(c) 2016 Independent Release
- Diamond High
- The Surgeons
- A Murder When I Sing
- Bite It
- Silver Inside
- Bat Snake Tiger
- It's A Sure Thing
- A Real Class Act
- Stand On Ceremony
Thadeus Gonzalez--Vocals, Guitar
Scott Reategui Richards--Bass, Guitar
Dennis Hill--Guitar, Bass
Even in the hard rock world, Thadeus Gonzalez is not a household name by any stretch of the imagination. In fact, exactly NONE of my friends had even heard of this singer/guitar player until I introduced them to his album, Utopian Society, a couple of years back. To be honest, even I lost track of Gonzalez after that album because I had not heard a single new note from him in that time.
Gonzalez remedies that issue with his new, self-titled album, Thadeus Gonzalez. Self-released and available through his website, www.thadeusgonzalez.com, this new album finds Gonzalez in fine form with an album of eight new hard rock numbers and a lone ballad ("Stand On Ceremony"), each crafted with solid rhythm guitars, Dave Grohl-esque vocals (provided by Gonzalez), and a punchy rhythm section that really lays a bedrock foundation for each of these numbers to be built upon.
The album kicks off with "Diamond High", which comes charging out of the gate, bass, and drums all pummeling the listener before Gonzalez crashes in with his angry, snarled-not-screamed vocals. There is an interesting tempo change near the end of the track, throwing the listener for a bit of a loop, before the pace picks back up and finishes in hard-charging fashion.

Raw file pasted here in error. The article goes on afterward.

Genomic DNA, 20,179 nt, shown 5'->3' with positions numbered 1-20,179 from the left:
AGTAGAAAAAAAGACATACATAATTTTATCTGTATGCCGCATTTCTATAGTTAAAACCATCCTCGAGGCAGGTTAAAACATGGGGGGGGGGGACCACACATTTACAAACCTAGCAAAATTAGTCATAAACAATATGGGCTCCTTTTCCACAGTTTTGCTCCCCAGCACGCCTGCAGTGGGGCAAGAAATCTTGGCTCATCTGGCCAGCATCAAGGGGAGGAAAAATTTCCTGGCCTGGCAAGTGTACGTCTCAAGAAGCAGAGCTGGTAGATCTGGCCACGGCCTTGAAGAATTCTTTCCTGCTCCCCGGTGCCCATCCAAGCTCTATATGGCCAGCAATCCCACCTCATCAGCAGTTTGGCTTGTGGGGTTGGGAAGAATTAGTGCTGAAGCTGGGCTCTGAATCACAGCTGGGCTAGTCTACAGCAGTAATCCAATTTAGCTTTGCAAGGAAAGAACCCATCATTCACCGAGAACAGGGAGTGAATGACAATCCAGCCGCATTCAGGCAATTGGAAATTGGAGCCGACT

"The Surgeons" is one of my favorite songs here, as it really showcases Gonzalez's ability to meld a more melodic rock style with the aggressive-sounding rhythm guitars that his music incorporates throughout the majority of this record. The chorus is particularly strong as Gonzalez sings about "everybody takes something until there's nothing left inside". The churning guitars are solid throughout, although I do wish there was a rocking solo thrown into the mix after the second chorus.
Hand claps and a bouncing bass line intro the next track, which I find to be rather humorous. Seriously...any singer that dares to title a song of his "A Murder When I Sing" has to be able to plant his tongue firmly in cheek. Now, obviously, the song isn't about his singing being so bad that people die when he steps to the mic, but c'mon...you gotta see the humor here, right? Again, this is a cool, aggressive hard rocker that is definitely in the upper-half of the material on the record and it is catchy as all get out. I would imagine live crowds are going to eat this track up!
"Bite It" is an extremely aggressive modern rocker, with some absolute breakneck rhythms and jackhammer drums coursing throughout the angry track that constantly grinds away with buzzsaw rhythm guitars and a rumbling bass, while "Silver Inside" backs off the aggression and tempo just a bit, utilizing more of a classic rock guitar tone, especially at the beginning, to establish the attitude and approach of this song.